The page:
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Something to Believe In 

Bisbee's Bill Carter tells a story of his life, the war in Sarajevo and rebirth in 'Fools Rush In'

Bill Carter's Fools Rush In, a striking memoir of life during the siege on Sarajevo during the early 1990s, is part extreme-travel writing, part war correspondence and part catharsis.

After the death of Carter's true love, he retreated to civil-war-torn Bosnia, ostensibly to help the humanitarian organization Serious Road Trip deliver food and supplies to the besieged Bosnians. Surrounded by death, Carter found new reasons to live. He made an award-winning documentary, Miss Sarajevo, about the struggles of the Bosnian citizens, and then eventually hooked up with U2 for live satellite broadcasts from Sarajevo to the massive Irish rock band's Zooropa concert tour.

A 39-year-old, Bisbee-based filmmaker, photographer and writer, Carter last month saw the publication of Fools Rush In ($14.95) by Wenner Books, which is owned by the same media conglomerate that publishes Rolling Stone, Us Weekly and Men's Journal magazines.

Doubleday issued the book two years ago in the United Kingdom, but Carter had a tough time attracting American publishers to it. It was rejected about 100 times before the Rolling Stone empire became interested, he says during a recent phone interview.

When Carter returned to the United States from Bosnia, he found himself "pretty tightly wound," admitting that's a euphemism for post-traumatic stress disorder. Writing Fools Rush In served as a means of reconciling the past and "getting my life back."

"I tried many other things I thought were going to help me get through it. But the book has been the way for me to experience a different angle on those experiences, and to allow my spirit to become lighter," he says.

In Fools Rush In, Carter recounts childhood physical abuse at the hands of his father, meeting girlfriend Corrina after college, their life together, her unexpected death, his years wandering the world and experiences in Bosnia. But the story doesn't unfold in that order.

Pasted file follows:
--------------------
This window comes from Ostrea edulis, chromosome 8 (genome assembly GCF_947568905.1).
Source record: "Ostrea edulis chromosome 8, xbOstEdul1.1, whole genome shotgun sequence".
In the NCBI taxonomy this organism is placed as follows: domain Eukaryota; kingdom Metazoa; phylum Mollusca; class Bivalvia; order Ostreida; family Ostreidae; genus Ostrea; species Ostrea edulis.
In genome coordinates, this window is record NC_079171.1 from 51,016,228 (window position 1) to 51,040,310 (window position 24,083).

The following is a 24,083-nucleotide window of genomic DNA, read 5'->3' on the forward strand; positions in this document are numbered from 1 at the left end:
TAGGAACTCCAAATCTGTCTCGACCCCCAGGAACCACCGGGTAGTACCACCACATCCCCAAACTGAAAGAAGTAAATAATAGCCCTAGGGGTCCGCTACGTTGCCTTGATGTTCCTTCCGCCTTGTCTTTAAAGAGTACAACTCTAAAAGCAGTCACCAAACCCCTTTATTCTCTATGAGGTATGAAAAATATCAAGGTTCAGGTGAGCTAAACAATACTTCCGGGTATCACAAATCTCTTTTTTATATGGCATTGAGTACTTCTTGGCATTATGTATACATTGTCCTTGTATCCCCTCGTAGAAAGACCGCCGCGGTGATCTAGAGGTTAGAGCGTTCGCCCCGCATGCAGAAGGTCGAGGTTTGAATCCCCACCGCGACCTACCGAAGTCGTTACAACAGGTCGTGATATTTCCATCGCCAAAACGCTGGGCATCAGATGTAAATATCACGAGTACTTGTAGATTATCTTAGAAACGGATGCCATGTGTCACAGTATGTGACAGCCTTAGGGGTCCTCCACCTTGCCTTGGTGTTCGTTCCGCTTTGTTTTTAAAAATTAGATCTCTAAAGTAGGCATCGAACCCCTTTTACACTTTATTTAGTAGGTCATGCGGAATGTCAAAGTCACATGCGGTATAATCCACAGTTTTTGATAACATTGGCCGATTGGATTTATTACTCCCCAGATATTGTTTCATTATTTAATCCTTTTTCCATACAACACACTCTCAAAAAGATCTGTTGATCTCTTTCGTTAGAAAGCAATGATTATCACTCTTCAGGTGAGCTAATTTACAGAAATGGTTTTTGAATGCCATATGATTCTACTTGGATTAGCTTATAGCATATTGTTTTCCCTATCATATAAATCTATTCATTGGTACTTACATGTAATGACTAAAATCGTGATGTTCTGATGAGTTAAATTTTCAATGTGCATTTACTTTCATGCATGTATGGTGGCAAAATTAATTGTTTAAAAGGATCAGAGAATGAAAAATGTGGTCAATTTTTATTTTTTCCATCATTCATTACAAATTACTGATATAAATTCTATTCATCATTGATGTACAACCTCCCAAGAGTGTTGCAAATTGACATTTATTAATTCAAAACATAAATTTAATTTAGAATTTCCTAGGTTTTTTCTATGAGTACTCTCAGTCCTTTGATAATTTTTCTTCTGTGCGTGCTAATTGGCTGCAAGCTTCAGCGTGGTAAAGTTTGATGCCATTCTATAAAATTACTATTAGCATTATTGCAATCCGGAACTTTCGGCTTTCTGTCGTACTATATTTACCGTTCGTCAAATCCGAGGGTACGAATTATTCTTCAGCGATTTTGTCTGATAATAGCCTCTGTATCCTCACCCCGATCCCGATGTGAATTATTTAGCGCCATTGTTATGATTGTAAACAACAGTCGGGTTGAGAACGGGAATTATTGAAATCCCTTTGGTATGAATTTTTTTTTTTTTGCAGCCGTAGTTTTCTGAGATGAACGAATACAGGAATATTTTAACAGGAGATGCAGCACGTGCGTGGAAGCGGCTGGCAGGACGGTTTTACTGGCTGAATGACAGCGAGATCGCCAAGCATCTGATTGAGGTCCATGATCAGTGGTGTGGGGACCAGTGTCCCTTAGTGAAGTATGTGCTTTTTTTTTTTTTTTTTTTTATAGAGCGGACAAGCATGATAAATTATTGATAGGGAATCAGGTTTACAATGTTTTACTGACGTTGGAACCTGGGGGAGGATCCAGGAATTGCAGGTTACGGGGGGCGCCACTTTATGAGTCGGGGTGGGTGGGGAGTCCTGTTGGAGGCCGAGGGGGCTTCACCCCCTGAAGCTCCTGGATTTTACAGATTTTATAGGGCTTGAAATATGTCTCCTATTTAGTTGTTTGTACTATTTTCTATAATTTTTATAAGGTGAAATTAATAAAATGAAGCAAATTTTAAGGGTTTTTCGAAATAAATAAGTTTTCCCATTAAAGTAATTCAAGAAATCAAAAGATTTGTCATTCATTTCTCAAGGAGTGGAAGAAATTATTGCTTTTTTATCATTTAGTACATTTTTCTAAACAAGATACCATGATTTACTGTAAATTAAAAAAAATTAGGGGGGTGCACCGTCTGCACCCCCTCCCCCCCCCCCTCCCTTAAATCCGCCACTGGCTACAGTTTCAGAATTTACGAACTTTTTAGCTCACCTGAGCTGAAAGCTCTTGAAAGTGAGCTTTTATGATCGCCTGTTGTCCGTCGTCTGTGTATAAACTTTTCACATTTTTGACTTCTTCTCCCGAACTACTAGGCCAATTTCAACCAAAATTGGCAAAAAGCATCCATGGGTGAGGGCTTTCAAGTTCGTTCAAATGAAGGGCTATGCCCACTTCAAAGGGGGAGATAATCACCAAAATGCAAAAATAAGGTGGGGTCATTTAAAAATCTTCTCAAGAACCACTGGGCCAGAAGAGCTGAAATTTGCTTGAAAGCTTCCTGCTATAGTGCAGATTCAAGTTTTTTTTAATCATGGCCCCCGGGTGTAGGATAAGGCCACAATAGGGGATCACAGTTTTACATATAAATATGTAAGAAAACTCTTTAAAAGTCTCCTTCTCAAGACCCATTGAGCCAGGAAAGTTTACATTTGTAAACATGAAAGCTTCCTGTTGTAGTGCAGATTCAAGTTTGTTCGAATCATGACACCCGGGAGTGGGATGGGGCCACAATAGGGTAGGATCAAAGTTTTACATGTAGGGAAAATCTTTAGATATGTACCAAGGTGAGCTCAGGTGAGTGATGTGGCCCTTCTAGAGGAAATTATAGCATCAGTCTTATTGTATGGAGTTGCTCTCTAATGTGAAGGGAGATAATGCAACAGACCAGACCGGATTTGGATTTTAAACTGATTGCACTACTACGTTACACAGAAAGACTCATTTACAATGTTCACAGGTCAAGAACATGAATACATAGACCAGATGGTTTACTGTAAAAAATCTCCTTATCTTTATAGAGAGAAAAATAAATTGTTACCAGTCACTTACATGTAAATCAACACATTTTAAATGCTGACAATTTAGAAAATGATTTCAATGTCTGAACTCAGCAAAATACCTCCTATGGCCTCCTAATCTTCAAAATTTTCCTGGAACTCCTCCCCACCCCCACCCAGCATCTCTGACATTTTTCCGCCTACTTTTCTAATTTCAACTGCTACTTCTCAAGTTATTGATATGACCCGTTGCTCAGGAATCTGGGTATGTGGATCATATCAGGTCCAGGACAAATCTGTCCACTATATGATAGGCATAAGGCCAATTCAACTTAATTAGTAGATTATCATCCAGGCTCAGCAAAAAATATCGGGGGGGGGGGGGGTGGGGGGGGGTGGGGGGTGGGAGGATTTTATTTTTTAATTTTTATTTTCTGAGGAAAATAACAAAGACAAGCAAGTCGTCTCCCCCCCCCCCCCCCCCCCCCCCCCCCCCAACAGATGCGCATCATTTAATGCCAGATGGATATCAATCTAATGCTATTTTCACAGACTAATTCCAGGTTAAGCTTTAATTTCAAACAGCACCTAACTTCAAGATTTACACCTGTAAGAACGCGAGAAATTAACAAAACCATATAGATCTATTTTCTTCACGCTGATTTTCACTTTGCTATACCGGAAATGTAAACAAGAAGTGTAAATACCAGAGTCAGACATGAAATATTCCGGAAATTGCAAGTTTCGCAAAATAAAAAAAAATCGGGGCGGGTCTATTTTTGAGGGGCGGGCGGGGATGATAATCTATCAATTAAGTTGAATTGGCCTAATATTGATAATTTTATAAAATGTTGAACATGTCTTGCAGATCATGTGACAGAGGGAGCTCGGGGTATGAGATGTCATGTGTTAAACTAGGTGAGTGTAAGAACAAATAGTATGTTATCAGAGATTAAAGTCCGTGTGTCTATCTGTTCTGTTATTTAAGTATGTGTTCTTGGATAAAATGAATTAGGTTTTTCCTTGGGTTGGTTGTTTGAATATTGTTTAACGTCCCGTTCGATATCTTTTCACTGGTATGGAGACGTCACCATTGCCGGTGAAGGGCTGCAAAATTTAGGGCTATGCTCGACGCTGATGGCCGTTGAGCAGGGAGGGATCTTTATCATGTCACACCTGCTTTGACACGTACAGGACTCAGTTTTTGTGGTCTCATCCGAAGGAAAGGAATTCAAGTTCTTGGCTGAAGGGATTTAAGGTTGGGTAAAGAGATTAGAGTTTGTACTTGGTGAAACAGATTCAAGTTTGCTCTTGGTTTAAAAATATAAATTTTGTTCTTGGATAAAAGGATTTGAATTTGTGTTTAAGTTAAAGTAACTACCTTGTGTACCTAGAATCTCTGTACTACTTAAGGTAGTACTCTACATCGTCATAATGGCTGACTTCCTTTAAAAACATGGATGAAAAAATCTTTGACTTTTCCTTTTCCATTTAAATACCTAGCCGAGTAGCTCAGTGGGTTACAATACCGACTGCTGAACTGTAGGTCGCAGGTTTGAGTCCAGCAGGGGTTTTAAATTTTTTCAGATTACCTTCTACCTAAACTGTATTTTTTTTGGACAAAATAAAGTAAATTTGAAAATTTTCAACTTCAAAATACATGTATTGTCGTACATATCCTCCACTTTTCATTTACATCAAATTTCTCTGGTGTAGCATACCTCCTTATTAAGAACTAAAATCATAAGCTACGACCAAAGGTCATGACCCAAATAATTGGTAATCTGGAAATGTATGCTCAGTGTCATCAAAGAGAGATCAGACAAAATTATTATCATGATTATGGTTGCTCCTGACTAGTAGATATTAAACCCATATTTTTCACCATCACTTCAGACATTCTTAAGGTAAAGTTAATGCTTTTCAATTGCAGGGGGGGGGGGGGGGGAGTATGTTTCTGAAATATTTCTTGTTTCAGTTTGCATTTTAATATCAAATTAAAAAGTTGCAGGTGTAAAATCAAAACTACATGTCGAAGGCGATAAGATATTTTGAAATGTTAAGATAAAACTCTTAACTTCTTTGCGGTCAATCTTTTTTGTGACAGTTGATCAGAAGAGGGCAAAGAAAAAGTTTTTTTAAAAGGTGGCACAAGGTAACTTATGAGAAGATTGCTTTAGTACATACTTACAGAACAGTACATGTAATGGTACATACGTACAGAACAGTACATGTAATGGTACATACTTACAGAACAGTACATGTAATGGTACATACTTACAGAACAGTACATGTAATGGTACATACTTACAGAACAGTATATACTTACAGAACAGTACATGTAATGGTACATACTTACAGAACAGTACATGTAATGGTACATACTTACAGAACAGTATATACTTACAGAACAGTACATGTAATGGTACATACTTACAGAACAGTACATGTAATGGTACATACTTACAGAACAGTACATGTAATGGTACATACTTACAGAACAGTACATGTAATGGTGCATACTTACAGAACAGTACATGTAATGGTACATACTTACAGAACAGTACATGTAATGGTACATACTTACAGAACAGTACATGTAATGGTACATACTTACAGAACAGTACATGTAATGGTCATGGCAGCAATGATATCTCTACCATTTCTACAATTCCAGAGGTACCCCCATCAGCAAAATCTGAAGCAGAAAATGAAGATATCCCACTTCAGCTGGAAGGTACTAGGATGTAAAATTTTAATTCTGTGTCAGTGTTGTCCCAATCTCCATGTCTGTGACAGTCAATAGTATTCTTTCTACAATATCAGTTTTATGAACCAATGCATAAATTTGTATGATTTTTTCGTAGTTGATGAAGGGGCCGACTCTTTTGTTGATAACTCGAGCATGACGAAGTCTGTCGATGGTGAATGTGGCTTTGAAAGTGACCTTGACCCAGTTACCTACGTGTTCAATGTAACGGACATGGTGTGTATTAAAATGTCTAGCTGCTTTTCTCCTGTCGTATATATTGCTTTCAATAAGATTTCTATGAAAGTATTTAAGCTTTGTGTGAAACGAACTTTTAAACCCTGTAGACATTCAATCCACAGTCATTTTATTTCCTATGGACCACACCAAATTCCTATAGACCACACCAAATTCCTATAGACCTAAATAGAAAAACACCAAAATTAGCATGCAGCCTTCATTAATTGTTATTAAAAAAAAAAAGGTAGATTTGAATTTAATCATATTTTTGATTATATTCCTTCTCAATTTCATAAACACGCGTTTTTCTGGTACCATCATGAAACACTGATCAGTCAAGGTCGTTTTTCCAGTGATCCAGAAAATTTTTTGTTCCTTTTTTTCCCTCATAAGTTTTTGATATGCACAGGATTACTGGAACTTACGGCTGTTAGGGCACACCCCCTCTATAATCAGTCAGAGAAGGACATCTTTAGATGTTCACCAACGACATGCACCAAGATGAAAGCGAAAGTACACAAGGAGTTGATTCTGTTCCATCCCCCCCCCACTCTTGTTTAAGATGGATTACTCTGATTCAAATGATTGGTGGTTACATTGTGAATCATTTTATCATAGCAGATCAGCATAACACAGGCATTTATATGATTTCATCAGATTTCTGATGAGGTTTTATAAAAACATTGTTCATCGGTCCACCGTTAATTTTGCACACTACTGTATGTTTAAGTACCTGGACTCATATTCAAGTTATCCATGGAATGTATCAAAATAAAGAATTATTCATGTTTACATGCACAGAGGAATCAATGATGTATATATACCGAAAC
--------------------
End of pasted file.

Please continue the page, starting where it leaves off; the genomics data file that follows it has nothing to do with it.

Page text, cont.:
His narrative opens in Sarajevo, and through flashbacks, the reader eventually learns about the life experiences that lead to Carter's arrival there. He says he never intended the book to be a typical autobiography.

"It took me years to process this, and the way I processed it was with strangers. I would tell the story about how you read it (in the book). Tell this part, and when they'd ask how that happened or what motivated that, I would go back to fill in. I knew I would start it with the Serious Road Trip, and with the person I was then.

"You don't find out right away why I was there (in Bosnia), and I wasn't going to tell you right away. You sort of have to get to know that person first."

He kept a journal about living in a bombed-out downtown office tower, about hanging out with artists and musicians, meeting Sarajevo residents, sharing meager meals and bad Vodka, and dodging bullets in Sniper's Alley. Through Carter's eyes, we get to know such characters as the rock musician Vlado, the English relief worker Graeme and the adorable 12-year-old Bosnian and pop-music lover Alma.

Much of Carter's documentation was in the form of videotape. He used a Hi-8 camera to shoot everywhere he went, taking breaks of two or three days at a time to find an electrical outlet to re-charge the camera's batteries. From this footage came Miss Sarajevo.

"Most of the book's dialogue and descriptions of the more intense moments, I got off the tape. But to be honest, in computer terms, my hard drive was full from this experience, and all the details were jam packed in my head."

Carter says that he first wrote about 200 pages in a month. "It was pretty unreadable by anybody else but me. I took six months off and didn't look at it. Only later, I started to come back to it and look at it as a writer. It's a true story, but I wanted to write it in way that satisfied my literary tastes."

Carter had conflicting feelings about life during wartime in Sarajevo. At one point in Fools Rush In, a Sarajevan accuses him of being a "war tourist." He struggled with that.

"It's not like Baghdad. If you're in Iraq, and if you're with the right people, you're relatively safe. For everyone in Bosnia, it was like this frickin' turkey shoot. After a while of knowing that it is not going to stop, it can be hard. You have a hard time watching people die."

The people were the real reasons he stayed, and returned, Carter says.

"If I didn't find all those great people with something to believe in, I'd have been in a very compromised moral position. But I just cannot justify the man on the hill shooting the 3-year-old boy in the head. That was the main issue. I really wanted to spread the news to people that this conflict was wrong. I think, overall, the people I met there respected that."

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